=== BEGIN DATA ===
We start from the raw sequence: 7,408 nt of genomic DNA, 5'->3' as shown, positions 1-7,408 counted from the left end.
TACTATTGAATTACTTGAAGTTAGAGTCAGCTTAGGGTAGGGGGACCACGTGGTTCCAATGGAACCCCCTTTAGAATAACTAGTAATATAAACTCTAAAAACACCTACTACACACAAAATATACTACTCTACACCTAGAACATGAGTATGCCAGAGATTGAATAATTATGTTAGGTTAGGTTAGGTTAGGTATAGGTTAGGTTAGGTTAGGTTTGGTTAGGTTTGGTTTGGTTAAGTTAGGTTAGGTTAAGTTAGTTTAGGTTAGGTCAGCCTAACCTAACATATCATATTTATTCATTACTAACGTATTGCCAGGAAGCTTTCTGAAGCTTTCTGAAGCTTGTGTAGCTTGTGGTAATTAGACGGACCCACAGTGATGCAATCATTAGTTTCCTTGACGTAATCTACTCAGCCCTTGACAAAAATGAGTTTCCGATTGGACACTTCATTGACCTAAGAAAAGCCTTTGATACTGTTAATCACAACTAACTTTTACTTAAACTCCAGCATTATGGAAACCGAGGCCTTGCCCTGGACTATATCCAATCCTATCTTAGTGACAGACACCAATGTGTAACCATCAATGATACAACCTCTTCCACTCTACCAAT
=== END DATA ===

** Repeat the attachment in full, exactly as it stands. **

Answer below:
We start from the raw sequence: 7,408 nt of genomic DNA, 5'->3' as shown, positions 1-7,408 counted from the left end.
TACTATTGAATTACTTGAAGTTAGAGTCAGCTTAGGGTAGGGGGACCACGTGGTTCCAATGGAACCCCCTTTAGAATAACTAGTAATATAAACTCTAAAAACACCTACTACACACAAAATATACTACTCTACACCTAGAACATGAGTATGCCAGAGATTGAATAATTATGTTAGGTTAGGTTAGGTTAGGTATAGGTTAGGTTAGGTTAGGTTTGGTTAGGTTTGGTTTGGTTAAGTTAGGTTAGGTTAAGTTAGTTTAGGTTAGGTCAGCCTAACCTAACATATCATATTTATTCATTACTAACGTATTGCCAGGAAGCTTTCTGAAGCTTTCTGAAGCTTGTGTAGCTTGTGGTAATTAGACGGACCCACAGTGATGCAATCATTAGTTTCCTTGACGTAATCTACTCAGCCCTTGACAAAAATGAGTTTCCGATTGGACACTTCATTGACCTAAGAAAAGCCTTTGATACTGTTAATCACAACTAACTTTTACTTAAACTCCAGCATTATGGAAACCGAGGCCTTGCCCTGGACTATATCCAATCCTATCTTAGTGACAGACACCAATGTGTAACCATCAATGATACAACCTCTTCCACTCTACCAAT